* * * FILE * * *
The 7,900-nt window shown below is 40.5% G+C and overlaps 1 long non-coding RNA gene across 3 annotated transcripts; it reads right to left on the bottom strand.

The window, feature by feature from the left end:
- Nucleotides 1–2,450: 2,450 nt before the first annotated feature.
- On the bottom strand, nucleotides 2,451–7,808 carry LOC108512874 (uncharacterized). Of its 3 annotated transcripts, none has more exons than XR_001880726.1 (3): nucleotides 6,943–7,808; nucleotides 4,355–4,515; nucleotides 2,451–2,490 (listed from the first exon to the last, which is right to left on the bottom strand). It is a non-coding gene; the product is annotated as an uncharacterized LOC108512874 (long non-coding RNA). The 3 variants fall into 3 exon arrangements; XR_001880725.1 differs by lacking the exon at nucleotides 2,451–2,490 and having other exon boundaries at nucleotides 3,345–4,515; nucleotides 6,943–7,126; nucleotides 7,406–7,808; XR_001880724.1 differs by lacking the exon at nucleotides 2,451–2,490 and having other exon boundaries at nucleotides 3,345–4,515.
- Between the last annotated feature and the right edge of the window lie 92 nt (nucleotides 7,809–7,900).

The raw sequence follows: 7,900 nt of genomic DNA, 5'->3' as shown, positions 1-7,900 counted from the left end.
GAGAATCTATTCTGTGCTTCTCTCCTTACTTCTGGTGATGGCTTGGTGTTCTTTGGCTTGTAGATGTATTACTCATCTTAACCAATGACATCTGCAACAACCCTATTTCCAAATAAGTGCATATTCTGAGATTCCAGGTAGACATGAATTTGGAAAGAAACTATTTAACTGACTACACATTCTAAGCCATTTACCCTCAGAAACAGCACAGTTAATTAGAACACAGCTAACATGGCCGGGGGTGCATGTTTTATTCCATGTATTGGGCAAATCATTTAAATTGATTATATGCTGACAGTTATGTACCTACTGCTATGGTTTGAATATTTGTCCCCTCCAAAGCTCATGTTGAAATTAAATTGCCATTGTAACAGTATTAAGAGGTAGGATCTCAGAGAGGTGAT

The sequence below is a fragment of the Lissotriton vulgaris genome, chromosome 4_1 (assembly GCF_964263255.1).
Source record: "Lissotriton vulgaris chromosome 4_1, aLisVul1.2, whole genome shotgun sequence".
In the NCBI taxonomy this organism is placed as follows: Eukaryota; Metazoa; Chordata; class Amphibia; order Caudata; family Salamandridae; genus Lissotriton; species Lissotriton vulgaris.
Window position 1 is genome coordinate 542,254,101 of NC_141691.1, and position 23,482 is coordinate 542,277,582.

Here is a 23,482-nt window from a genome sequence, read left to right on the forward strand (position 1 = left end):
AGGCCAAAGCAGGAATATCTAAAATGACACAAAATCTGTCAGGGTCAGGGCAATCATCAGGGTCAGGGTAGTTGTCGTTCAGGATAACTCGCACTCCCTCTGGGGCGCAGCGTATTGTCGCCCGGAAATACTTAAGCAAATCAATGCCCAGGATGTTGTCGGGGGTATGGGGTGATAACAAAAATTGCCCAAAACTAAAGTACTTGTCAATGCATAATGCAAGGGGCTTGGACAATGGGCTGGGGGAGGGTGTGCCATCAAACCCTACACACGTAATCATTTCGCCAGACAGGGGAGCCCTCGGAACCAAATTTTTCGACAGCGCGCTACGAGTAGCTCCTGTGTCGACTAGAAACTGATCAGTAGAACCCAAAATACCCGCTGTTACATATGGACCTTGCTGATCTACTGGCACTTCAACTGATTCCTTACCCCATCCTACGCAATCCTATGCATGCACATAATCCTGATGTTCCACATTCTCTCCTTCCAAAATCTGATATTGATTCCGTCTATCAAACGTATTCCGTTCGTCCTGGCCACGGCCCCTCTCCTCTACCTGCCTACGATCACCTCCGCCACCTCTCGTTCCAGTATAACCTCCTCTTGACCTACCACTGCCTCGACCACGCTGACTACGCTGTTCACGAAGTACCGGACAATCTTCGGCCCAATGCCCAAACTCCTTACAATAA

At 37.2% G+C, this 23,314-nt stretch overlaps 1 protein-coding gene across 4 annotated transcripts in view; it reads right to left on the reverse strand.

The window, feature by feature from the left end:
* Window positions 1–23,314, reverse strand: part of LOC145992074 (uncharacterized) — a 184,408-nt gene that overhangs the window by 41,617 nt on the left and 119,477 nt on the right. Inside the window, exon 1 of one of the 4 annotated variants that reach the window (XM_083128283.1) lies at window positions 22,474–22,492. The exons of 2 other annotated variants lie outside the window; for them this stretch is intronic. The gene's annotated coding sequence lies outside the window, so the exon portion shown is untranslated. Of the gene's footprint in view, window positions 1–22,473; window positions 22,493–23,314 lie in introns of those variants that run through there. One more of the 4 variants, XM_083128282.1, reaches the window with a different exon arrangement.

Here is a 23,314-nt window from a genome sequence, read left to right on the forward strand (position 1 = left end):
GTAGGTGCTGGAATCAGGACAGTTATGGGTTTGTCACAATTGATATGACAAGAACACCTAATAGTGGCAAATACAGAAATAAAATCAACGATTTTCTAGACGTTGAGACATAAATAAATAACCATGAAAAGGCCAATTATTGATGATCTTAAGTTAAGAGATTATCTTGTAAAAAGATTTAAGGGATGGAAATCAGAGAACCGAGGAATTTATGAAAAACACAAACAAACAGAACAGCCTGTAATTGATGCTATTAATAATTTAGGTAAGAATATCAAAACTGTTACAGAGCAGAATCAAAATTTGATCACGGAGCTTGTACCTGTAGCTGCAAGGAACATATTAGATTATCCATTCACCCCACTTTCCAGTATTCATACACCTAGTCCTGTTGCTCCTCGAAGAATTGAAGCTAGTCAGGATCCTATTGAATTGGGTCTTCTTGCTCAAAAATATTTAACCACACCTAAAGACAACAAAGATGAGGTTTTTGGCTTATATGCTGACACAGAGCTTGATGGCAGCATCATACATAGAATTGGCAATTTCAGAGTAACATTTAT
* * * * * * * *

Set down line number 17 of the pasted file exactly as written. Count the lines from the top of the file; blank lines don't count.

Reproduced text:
Here is a 23,314-nt window from a genome sequence, read left to right on the forward strand (position 1 = left end):